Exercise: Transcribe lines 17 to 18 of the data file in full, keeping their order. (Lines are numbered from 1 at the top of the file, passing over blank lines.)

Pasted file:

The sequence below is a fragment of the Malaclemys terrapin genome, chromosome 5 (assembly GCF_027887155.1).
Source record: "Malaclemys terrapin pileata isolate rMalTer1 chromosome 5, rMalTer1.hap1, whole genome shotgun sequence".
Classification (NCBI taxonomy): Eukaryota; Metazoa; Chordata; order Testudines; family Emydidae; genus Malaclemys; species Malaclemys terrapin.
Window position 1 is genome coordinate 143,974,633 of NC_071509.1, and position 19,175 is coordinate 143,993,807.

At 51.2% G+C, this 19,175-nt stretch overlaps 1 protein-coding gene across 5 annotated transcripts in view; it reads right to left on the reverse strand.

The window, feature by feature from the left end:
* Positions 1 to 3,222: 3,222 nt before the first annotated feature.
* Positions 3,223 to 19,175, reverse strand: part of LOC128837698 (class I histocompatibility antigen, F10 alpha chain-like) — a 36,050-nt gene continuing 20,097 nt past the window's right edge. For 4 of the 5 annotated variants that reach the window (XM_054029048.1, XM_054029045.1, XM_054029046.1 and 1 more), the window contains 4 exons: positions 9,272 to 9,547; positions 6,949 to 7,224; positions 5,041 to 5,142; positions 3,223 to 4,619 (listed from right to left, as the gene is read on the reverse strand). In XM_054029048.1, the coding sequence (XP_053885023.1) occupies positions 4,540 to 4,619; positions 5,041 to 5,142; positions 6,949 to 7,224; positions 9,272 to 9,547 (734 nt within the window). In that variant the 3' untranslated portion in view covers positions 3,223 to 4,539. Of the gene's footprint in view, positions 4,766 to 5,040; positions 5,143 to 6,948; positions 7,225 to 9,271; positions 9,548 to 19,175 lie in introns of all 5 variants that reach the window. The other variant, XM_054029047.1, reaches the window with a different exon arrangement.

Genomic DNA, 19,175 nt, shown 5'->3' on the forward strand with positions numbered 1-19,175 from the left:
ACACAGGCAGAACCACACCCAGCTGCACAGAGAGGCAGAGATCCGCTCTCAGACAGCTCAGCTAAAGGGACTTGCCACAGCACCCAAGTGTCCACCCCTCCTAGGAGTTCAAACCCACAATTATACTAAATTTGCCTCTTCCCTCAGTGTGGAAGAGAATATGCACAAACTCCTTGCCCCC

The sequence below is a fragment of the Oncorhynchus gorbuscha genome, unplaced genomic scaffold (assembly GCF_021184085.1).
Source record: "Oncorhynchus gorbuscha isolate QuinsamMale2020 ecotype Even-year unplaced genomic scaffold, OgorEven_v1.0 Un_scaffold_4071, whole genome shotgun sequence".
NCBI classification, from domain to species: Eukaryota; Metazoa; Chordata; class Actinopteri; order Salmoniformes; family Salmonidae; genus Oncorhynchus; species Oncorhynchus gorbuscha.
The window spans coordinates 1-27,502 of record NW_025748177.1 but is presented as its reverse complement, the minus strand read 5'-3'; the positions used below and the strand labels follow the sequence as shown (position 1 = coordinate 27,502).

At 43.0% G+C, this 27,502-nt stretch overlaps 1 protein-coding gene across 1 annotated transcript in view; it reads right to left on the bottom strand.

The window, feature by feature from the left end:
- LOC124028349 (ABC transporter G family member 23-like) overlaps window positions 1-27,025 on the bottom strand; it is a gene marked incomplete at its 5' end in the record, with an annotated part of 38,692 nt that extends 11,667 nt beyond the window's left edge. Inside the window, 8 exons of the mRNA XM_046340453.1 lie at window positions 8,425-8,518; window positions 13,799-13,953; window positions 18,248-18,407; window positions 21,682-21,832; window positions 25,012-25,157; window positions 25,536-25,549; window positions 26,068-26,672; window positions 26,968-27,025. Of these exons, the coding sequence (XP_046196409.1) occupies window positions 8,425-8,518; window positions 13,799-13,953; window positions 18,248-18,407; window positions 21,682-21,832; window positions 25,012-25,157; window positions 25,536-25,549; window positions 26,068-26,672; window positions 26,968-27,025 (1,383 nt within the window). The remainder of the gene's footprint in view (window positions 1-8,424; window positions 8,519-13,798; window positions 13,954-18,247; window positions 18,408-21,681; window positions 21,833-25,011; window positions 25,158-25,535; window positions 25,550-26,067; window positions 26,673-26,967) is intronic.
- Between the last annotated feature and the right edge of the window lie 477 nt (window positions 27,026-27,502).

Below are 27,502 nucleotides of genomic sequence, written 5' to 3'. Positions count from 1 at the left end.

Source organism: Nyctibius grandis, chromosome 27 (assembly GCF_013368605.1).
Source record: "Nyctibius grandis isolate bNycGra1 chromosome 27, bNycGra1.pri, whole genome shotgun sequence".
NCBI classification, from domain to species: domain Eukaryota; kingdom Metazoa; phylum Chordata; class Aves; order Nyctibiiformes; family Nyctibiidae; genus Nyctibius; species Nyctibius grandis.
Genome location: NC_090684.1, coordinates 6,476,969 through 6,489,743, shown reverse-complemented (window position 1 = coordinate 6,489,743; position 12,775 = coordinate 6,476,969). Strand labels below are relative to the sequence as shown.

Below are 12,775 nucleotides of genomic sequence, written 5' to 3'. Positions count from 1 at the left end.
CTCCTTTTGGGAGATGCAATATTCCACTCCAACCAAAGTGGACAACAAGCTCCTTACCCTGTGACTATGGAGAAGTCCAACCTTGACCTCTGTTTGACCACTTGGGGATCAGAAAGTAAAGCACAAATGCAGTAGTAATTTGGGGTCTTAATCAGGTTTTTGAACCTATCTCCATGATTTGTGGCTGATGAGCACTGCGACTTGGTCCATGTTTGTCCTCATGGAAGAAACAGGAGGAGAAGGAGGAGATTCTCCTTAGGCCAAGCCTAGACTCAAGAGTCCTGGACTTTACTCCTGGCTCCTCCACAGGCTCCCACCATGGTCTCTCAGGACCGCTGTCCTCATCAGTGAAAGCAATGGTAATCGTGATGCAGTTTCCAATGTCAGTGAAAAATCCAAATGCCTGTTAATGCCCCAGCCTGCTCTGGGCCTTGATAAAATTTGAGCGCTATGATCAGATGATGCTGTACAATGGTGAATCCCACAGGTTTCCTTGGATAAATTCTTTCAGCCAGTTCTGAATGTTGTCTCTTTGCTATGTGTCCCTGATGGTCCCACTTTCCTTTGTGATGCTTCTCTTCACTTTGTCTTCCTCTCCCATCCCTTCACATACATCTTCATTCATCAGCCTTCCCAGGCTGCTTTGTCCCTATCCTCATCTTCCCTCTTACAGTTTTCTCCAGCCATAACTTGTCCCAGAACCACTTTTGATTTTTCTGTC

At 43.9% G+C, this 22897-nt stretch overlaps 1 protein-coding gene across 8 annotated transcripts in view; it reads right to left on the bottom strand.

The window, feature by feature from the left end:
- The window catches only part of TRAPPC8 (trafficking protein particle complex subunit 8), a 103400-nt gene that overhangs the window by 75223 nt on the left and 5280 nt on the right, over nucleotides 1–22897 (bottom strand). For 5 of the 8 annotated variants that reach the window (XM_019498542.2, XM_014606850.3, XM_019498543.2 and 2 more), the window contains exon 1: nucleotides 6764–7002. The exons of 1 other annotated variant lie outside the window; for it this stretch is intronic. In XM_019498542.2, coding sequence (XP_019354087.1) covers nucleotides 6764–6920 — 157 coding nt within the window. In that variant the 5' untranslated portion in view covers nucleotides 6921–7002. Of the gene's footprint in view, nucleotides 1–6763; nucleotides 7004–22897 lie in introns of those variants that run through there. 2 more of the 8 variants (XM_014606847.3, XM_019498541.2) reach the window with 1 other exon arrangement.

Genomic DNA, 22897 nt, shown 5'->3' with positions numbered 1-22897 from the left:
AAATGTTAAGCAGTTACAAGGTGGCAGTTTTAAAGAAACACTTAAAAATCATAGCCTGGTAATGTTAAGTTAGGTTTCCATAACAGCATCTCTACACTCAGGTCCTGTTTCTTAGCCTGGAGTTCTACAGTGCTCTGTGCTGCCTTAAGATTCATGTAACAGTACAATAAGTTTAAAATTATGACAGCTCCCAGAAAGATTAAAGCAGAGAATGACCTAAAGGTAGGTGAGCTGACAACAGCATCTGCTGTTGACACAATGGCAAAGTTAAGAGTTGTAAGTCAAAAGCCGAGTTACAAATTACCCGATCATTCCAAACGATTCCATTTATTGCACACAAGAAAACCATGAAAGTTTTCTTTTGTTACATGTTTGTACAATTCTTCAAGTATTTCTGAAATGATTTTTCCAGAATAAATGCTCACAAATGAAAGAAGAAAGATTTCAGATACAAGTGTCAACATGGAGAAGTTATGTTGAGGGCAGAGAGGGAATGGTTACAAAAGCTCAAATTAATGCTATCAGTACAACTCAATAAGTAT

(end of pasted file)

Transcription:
- LOC124028349 (ABC transporter G family member 23-like) overlaps window positions 1-27,025 on the bottom strand; it is a gene marked incomplete at its 5' end in the record, with an annotated part of 38,692 nt that extends 11,667 nt beyond the window's left edge. Inside the window, 8 exons of the mRNA XM_046340453.1 lie at window positions 8,425-8,518; window positions 13,799-13,953; window positions 18,248-18,407; window positions 21,682-21,832; window positions 25,012-25,157; window positions 25,536-25,549; window positions 26,068-26,672; window positions 26,968-27,025. Of these exons, the coding sequence (XP_046196409.1) occupies window positions 8,425-8,518; window positions 13,799-13,953; window positions 18,248-18,407; window positions 21,682-21,832; window positions 25,012-25,157; window positions 25,536-25,549; window positions 26,068-26,672; window positions 26,968-27,025 (1,383 nt within the window). The remainder of the gene's footprint in view (window positions 1-8,424; window positions 8,519-13,798; window positions 13,954-18,247; window positions 18,408-21,681; window positions 21,833-25,011; window positions 25,158-25,535; window positions 25,550-26,067; window positions 26,673-26,967) is intronic.
- Between the last annotated feature and the right edge of the window lie 477 nt (window positions 27,026-27,502).